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Janet S. Hartin, David W. Fujino, Lorence R. Oki, S. Karrie Reid, Charles A. Ingels, and Darren Haver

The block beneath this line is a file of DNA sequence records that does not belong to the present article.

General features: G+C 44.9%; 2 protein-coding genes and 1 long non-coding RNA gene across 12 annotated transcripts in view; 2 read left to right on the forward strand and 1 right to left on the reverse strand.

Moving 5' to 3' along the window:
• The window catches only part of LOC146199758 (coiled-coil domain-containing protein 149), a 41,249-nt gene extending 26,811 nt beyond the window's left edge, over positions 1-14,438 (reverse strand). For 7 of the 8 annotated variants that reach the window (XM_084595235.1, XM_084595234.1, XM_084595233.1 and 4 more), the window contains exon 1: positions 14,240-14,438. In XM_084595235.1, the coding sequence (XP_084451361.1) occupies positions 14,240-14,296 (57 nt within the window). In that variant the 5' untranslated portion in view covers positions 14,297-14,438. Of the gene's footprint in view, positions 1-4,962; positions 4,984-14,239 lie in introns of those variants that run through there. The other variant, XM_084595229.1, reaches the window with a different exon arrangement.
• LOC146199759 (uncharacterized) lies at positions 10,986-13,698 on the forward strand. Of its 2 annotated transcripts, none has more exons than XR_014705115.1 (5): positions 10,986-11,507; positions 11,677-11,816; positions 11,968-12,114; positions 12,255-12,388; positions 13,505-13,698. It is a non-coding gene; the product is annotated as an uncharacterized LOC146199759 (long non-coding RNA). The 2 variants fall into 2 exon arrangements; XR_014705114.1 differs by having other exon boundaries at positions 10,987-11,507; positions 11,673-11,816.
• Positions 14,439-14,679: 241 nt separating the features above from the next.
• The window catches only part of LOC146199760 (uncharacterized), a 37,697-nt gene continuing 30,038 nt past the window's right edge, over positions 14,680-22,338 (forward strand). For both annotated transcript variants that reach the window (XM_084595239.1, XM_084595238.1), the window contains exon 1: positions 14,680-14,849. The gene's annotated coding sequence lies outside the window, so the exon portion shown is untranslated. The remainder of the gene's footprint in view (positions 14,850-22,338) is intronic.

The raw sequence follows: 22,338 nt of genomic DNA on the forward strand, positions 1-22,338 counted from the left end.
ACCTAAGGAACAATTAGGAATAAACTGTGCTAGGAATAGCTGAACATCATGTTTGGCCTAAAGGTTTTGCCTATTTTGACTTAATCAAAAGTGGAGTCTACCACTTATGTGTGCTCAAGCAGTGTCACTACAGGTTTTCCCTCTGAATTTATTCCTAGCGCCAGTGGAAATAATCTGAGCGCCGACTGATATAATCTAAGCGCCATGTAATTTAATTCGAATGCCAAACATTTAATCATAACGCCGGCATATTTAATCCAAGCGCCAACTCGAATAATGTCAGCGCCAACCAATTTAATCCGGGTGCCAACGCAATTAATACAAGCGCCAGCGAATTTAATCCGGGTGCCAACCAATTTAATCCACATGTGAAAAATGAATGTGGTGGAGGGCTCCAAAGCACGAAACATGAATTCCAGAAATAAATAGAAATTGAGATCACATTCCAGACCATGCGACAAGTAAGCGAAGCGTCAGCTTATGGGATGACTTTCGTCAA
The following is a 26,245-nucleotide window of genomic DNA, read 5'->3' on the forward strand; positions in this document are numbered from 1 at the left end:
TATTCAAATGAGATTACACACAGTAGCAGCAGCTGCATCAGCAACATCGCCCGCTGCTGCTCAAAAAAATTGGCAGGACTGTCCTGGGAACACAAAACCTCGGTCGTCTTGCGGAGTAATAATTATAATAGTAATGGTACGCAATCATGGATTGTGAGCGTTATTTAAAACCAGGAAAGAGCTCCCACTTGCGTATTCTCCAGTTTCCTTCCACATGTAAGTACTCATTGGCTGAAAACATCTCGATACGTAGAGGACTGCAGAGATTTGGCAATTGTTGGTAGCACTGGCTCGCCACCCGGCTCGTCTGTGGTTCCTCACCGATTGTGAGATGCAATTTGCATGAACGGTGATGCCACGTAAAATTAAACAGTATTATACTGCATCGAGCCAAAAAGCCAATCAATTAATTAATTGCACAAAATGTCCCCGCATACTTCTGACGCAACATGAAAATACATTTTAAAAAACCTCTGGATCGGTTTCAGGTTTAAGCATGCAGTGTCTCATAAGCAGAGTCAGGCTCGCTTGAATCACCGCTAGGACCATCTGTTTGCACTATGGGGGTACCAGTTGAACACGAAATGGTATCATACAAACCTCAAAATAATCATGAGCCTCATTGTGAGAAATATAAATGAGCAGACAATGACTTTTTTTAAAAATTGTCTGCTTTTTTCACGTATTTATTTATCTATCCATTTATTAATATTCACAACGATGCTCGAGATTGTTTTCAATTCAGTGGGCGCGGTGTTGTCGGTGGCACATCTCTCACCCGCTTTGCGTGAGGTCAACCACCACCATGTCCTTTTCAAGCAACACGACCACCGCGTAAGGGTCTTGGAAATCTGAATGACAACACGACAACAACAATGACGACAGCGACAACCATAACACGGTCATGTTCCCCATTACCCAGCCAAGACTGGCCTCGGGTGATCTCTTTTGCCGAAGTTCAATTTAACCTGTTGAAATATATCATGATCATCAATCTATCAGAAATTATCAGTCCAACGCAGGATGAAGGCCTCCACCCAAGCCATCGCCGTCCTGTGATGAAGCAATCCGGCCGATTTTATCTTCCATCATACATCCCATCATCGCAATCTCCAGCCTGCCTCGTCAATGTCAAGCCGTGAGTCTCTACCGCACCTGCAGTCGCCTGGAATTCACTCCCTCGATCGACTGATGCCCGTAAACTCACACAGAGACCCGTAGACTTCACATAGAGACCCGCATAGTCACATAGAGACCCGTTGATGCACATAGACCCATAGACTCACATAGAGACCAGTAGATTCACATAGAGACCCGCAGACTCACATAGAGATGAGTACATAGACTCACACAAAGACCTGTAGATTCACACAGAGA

University of California (UC) researchers have been involved in research and extension pertaining to measuring evapotranspiration (ET) rates and determining the minimum irrigation requirements of landscape plants for more than 30 years. Early work included the design and implementation of the California Irrigation Management Information System (CIMIS) weather station network and determining crop coefficients for warm and cool season turfgrasses based on historical ET and CIMIS data. Other researchers determined the minimum irrigation requirements for several species of established landscape trees, shrubs, and groundcovers in diverse climate zones throughout the state. In addition, the Water Use Classification of Landscape Species (WUCOLS) system was developed by UC personnel in the early 1990s which, to date, has classified more than 3500 landscape species into very low, low, moderate, and high water-use categories based on observation and personal experience by industry experts and UC personnel. Future work in the area of landscape water use and conservation will include updating WUCOLS as more data from replicated trials become available. New research at UC Riverside aims to improve irrigation efficiency (IE) through precision irrigation using smart controllers, remote sensing, and geospatial analysis under controlled conditions. Irrigation training and certification for public and private landscape managers must remain a priority because, even with advanced smart controller technologies, water savings will not occur with poorly designed and functioning irrigation systems.